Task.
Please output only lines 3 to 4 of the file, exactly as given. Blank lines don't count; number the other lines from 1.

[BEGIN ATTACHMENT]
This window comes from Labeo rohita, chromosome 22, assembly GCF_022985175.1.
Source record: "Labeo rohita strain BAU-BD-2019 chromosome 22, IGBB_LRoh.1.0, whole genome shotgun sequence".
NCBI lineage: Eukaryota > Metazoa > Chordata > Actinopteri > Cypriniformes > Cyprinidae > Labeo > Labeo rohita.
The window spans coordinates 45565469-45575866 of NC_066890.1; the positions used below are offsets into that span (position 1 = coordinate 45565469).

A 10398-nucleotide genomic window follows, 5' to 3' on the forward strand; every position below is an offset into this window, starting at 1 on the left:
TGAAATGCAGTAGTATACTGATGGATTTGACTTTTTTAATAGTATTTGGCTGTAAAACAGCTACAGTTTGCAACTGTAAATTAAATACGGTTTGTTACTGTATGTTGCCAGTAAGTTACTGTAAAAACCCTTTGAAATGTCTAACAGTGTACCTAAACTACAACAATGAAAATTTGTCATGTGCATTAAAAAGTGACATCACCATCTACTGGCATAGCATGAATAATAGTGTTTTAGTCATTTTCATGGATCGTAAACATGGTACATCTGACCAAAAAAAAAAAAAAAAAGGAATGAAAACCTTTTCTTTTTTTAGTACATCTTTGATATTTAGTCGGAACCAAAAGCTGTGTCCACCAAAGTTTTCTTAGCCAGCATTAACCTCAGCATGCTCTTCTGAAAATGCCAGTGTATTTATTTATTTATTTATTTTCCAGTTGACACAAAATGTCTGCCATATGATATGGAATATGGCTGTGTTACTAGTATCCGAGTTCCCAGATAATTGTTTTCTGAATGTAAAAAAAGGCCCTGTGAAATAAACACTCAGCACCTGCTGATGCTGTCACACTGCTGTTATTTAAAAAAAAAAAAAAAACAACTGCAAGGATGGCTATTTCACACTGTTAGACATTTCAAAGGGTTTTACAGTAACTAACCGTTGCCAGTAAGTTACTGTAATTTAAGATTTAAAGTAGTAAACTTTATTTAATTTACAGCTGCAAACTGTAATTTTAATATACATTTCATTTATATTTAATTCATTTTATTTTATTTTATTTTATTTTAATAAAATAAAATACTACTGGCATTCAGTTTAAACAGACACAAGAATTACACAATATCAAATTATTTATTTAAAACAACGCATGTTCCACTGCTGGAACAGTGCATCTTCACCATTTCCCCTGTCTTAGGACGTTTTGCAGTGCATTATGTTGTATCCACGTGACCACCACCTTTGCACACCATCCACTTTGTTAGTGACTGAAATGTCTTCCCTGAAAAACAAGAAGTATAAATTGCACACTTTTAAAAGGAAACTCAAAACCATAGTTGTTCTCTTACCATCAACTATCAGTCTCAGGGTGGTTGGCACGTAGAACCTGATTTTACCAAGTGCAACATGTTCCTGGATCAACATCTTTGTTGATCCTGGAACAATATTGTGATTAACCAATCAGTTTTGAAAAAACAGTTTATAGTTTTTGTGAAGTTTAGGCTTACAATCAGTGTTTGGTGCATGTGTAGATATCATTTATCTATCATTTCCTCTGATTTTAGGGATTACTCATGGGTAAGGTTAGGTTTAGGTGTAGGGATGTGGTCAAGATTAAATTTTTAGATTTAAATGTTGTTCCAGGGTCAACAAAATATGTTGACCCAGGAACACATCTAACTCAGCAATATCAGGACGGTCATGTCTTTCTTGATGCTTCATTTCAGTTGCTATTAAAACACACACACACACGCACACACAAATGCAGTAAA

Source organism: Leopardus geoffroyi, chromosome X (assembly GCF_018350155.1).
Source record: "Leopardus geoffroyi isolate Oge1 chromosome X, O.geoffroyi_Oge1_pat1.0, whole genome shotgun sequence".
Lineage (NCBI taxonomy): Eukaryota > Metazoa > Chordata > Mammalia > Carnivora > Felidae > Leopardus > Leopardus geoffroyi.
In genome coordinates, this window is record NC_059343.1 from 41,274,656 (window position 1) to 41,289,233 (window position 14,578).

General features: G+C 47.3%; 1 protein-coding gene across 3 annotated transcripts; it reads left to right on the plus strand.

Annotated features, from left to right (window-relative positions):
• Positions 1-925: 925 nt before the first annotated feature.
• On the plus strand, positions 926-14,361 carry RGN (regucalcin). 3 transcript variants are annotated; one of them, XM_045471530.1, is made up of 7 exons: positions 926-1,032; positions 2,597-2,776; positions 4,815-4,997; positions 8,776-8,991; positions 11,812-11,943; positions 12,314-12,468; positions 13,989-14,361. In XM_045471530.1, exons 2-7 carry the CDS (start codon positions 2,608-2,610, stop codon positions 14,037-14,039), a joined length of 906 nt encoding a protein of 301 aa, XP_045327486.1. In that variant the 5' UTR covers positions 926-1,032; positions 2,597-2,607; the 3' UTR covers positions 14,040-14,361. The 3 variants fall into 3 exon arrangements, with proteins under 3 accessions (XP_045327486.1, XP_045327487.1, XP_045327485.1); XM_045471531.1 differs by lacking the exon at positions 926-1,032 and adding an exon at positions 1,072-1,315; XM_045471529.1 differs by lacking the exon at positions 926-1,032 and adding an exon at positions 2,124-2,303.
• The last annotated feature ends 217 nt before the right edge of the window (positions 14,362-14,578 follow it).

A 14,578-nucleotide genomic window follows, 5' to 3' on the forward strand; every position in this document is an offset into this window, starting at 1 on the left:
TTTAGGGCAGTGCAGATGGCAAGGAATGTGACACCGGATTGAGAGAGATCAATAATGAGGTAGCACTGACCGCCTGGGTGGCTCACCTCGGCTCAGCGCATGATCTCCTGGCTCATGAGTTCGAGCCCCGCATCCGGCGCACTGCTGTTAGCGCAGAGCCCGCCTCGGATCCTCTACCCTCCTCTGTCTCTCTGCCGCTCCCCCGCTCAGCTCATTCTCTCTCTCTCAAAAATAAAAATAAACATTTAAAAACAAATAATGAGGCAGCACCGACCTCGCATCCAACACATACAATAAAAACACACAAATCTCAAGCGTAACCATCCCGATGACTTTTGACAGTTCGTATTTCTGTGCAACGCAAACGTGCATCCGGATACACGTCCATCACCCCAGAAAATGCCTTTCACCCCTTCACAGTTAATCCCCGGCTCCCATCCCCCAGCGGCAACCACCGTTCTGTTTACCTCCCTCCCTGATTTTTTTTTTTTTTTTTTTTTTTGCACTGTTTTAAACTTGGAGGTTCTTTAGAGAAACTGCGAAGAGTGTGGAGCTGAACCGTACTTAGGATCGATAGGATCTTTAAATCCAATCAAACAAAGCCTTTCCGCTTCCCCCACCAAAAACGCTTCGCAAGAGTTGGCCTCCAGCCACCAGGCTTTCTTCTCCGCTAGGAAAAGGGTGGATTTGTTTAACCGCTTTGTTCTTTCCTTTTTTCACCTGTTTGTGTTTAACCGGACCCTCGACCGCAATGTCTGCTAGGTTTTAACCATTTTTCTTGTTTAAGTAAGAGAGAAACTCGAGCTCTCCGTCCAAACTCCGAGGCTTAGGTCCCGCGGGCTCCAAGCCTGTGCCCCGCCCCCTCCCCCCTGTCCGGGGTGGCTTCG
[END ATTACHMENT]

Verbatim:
NCBI lineage: Eukaryota > Metazoa > Chordata > Actinopteri > Cypriniformes > Cyprinidae > Labeo > Labeo rohita.
The window spans coordinates 45565469-45575866 of NC_066890.1; the positions used below are offsets into that span (position 1 = coordinate 45565469).